After all that effort, you want to present a polished piece of work which is where Presenter Coach in PowerPoint comes in. Having to showcase your work in front of your peers can be daunting, but Presenter Coach gives you all the skills you need to confidently deliver an impactful presentation. This feature allows you to rehearse your presentation whilst getting real-time feedback and guidance on your pacing, recommendations of inclusive language and even letting you know if you’re using too many filler words. At the end, you’ll get a summary so you can see how you performed and advice for making improvements. 

If you have a disability, long term health condition, specific learning difficulty or mental health condition that affects your studies, you can access a package of support including specialist software that’s tailored to your specific needs. Jump to our guide to see if you are eligible for the Disabled Students’ Allowances (DSA). 

Get in touch with us today to see what support you could receive through the DSA.

Smash your spelling


Do you struggle with spelling? Do you think of the perfect word to express what you are trying to write about, but then think there’s no way you’ll be able to spell it correctly and so choose something less suphistacated sofistacated sophastikated good?

Students eligible for the DSA could receive funding for more comprehensive spelling and grammar checking applications such as Global AutoCorrect or Medincle, but here are 3 quick, free and easy alternatives to wrestling with the Word spellchecker or putting up with Google’s passive aggressive ‘did you mean…?’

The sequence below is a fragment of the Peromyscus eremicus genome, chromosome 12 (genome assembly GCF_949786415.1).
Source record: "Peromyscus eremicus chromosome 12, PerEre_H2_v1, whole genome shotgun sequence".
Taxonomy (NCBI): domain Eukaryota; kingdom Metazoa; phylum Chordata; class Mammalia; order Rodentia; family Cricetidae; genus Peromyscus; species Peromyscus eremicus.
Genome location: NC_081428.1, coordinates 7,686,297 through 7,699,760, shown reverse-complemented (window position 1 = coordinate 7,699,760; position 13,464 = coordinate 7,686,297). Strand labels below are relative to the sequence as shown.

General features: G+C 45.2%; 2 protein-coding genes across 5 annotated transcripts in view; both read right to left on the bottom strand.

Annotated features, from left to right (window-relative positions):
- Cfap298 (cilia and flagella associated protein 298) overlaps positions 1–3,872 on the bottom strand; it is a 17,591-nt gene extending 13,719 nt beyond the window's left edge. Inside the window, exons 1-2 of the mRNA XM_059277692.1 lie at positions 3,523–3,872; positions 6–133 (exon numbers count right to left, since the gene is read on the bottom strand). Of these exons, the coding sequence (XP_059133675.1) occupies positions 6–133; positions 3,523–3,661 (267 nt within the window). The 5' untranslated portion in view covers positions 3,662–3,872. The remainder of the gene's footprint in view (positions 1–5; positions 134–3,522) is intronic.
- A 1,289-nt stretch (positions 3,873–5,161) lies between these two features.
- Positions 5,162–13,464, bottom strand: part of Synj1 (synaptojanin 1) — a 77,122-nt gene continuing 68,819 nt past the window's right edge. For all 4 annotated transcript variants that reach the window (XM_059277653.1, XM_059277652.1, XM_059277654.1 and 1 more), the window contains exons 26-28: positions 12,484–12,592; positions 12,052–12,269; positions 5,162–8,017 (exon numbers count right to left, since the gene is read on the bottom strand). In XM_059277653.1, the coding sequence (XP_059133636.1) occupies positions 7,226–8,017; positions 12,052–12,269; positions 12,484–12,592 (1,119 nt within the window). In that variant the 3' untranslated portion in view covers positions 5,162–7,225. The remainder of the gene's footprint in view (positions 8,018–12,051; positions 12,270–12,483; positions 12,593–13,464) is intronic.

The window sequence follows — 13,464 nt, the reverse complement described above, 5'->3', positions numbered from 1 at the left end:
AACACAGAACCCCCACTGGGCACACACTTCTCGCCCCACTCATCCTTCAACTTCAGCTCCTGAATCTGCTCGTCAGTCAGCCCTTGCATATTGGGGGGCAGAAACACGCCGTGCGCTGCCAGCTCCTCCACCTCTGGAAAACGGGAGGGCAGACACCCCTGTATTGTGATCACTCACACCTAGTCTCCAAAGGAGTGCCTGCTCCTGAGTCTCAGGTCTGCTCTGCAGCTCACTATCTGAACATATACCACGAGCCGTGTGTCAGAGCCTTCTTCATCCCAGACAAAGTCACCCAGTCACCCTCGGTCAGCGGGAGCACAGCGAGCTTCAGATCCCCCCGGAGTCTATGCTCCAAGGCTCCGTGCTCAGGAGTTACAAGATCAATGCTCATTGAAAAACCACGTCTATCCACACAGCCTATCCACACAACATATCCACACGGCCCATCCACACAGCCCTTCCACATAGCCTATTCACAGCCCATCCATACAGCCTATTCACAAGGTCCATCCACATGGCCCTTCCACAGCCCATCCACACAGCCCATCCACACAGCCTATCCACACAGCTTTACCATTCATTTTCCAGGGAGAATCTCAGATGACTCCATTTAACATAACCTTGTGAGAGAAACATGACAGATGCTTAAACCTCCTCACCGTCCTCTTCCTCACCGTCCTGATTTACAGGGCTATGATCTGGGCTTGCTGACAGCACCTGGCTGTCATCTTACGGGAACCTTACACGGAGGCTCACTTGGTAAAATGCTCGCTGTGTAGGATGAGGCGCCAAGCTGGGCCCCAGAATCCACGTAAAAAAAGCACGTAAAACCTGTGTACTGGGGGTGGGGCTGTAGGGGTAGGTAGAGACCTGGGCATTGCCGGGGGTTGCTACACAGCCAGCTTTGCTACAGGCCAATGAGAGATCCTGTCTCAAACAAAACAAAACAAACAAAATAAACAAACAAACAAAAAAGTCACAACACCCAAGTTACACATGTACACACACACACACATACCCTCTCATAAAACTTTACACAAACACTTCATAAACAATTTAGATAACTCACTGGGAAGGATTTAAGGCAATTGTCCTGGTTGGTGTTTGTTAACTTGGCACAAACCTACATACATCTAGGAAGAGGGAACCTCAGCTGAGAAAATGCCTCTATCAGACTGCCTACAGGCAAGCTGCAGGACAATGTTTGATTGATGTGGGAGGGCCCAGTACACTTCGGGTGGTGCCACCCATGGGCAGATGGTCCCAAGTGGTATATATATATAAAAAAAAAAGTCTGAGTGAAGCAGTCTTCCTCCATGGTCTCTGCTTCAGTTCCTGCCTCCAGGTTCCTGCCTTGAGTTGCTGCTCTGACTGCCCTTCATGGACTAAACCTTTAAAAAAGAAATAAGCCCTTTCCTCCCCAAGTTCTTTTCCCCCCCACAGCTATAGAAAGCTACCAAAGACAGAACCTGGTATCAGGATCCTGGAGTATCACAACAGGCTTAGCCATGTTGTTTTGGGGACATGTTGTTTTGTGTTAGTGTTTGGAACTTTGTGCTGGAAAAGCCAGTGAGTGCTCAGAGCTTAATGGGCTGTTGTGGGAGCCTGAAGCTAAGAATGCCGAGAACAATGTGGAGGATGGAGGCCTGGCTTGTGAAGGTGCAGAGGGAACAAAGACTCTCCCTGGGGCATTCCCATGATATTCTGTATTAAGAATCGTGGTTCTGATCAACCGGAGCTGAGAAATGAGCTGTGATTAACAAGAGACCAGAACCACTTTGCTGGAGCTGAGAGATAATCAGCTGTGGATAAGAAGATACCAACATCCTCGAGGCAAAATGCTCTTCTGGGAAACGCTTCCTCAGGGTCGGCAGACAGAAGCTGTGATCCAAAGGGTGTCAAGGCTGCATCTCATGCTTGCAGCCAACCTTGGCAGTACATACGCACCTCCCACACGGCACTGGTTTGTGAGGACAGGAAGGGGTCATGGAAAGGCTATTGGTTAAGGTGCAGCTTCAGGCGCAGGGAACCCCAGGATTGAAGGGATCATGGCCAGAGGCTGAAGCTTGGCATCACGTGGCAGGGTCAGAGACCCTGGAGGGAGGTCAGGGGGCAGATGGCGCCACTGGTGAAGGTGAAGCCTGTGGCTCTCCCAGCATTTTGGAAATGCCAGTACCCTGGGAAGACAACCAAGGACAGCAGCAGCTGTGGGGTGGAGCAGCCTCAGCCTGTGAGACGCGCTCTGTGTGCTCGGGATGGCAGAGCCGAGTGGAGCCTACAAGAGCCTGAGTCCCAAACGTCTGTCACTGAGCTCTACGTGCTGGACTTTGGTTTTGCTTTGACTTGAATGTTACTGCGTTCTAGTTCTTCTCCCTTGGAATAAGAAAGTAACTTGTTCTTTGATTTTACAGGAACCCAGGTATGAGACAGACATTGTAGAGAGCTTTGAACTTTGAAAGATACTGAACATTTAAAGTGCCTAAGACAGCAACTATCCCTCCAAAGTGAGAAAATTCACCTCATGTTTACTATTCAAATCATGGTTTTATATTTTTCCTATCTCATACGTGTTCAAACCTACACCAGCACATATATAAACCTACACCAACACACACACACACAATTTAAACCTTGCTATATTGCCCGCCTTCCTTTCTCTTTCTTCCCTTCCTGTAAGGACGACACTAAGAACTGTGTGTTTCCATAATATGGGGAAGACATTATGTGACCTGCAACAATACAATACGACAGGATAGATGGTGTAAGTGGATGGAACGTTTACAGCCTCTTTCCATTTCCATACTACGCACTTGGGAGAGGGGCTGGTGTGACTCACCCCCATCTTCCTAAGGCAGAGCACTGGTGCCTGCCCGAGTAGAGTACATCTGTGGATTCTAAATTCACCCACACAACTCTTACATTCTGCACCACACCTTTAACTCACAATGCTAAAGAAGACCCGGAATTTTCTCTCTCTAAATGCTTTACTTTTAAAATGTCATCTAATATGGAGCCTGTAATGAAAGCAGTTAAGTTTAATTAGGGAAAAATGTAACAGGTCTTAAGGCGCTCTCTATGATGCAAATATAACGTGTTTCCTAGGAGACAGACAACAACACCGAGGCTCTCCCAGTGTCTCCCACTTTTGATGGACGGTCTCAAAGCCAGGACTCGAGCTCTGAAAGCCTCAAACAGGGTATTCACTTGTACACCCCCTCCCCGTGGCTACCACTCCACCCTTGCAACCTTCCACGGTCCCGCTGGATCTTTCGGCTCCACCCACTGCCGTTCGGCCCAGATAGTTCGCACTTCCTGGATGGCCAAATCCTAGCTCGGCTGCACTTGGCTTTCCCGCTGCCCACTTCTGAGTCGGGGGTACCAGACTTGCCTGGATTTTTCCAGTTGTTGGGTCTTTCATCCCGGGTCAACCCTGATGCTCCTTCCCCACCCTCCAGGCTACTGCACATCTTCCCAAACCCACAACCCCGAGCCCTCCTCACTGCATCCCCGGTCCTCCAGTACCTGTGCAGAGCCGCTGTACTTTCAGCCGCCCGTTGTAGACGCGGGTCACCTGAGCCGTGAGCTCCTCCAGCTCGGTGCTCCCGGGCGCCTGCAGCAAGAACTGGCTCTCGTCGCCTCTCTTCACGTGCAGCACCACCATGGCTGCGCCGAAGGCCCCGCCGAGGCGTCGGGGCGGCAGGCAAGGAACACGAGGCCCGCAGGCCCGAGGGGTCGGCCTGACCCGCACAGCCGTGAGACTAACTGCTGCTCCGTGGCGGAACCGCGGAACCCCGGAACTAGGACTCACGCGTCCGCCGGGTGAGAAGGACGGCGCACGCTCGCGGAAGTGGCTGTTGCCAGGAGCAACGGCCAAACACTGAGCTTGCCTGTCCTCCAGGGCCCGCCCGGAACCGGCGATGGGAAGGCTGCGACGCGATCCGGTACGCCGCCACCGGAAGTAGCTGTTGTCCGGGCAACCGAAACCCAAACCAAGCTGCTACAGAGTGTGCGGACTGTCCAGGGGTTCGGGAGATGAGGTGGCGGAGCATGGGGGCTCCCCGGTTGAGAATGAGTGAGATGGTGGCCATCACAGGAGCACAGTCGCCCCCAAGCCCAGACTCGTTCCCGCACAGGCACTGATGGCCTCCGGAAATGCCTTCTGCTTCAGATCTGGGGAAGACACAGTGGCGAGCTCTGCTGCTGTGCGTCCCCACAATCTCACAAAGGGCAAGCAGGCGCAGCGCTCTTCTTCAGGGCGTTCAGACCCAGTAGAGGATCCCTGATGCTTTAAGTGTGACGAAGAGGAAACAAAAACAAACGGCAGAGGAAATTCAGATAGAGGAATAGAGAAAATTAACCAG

1. Whip out your phone, say ‘Ok Google’ (for Android) or ‘Hey Siri’ (for iPhones) and then just say ‘spell’ followed by whatever the word you’re struggling with’. Your phone should display it on the screen and read out a letter spelling.

2. If you are using Microsoft Office 365 (usually provided by your school or university), use the Dictate feature in Microsoft Word (look for it on the Home menu in Word) to allow you to say a word aloud and have it transcribed straight into your document. Just click the Dictate button, wait a second until you hear a sound or see a microphone icon in the taskbar at the bottom of the screen, and then just say the word. Don’t have Microsoft Word? Google docs has the same feature – open a doc and click on the Tools menu, then select voice typing. Click on the microphone that pops up and say the word.

3. What about words that you are not sure how to pronounce though? Or if you are not working somewhere where you can start calling out random words? In that case, you might want to try a free program called WordWeb. With this, you can type a word that you know how to spell and then use synonym list in WordWeb to show you a load of other words which mean the same thing (just select the word you have written and hit the hotkey combination Ctrl+Alt+W). Not sure if a word means what you want? Double-click on it and get a definition, plus the option to hear it being read aloud to you.